• Breaks and rest: Arrange rest periods during the school day.

Case 7: Eating Disorders

Scenario: Clara, 13 years old, struggles with eating disorders that affect her concentration and energy in class.

Approaches to respond:

  • Discreet support: Offer psychological support without stigmatizing or drawing unwanted attention to her eating habits.
  • Awareness: Educate all students about the importance of healthy eating without specifically focusing on eating disorders.
  • Health liaison: Establish a health liaison within the school whom Clara can consult with confidentiality.

Case 8: Mood Disorders, such as Depression

Scenario: Alex, 17 years old, battles depression, which affects his participation and interest in school activities.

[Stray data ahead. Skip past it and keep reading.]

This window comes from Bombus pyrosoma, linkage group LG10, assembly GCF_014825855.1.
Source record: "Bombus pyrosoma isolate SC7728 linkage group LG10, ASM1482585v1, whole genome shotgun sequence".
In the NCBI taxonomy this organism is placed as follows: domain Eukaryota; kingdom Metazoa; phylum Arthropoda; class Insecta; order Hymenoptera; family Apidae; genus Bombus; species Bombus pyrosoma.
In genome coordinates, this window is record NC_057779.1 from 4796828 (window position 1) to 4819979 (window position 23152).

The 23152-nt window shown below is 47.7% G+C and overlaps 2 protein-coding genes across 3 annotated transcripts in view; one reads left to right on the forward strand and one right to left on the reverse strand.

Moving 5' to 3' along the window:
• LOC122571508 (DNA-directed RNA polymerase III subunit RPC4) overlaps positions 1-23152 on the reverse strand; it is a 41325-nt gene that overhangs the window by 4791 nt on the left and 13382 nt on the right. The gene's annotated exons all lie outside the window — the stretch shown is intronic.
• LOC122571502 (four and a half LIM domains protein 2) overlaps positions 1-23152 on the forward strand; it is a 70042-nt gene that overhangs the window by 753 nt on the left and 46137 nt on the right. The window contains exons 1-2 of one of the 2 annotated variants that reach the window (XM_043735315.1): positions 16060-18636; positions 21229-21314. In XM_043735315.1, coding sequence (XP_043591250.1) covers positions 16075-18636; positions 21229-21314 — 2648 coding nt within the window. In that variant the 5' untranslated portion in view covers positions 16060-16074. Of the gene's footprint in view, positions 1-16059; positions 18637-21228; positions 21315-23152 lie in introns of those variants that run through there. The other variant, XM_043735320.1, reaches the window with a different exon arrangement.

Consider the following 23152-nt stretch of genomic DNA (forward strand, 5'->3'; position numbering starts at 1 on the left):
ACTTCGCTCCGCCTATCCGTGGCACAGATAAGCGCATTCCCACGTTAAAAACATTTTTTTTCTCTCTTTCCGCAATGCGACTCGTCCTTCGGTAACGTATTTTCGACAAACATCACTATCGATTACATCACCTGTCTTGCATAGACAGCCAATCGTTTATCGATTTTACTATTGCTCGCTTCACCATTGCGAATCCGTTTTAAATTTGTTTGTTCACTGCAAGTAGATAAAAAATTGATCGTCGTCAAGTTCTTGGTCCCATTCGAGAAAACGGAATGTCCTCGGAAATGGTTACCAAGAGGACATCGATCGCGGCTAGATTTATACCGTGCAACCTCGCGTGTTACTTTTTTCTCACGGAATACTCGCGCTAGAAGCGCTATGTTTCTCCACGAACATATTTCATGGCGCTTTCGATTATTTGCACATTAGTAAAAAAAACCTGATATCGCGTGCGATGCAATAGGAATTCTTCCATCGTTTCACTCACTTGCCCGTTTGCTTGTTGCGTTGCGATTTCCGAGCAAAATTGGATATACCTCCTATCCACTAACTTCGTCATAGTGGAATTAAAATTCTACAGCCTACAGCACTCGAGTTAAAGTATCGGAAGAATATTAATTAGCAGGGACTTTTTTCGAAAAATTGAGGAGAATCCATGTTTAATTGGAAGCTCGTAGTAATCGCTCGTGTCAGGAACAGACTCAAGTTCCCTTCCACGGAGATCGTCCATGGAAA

Approaches to respond:

  • Psychological support: Ensure Alex has access to regular psychological support, whether within the school or through external services.
  • Mental health awareness: Promote a positive mental health culture in the school to reduce stigma and encourage students to talk about their issues.
  • Personalized study plan: Adapt academic requirements and deadlines for Alex, recognizing that his ability to complete tasks may vary.

These cases illustrate the importance of an individualized and sensitive approach to each student’s specific needs. By implementing tailored support strategies, the school can play a crucial role in managing invisible disabilities, thus promoting the flourishing and academic success of all students.

Use the COCO THINKS and COCO MOVES educational program at school,

inclusive for all


The COCO THINKS and COCO MOVES application contains more than 30 educational games to work on  English, math, logic, memory or attention. In addition, the application imposes a sports break every 15 minutes of screen time to teach measured screen use.

Much smarter than a parental control!

COCO also accompanies children with special needs


Other articles that might interest you: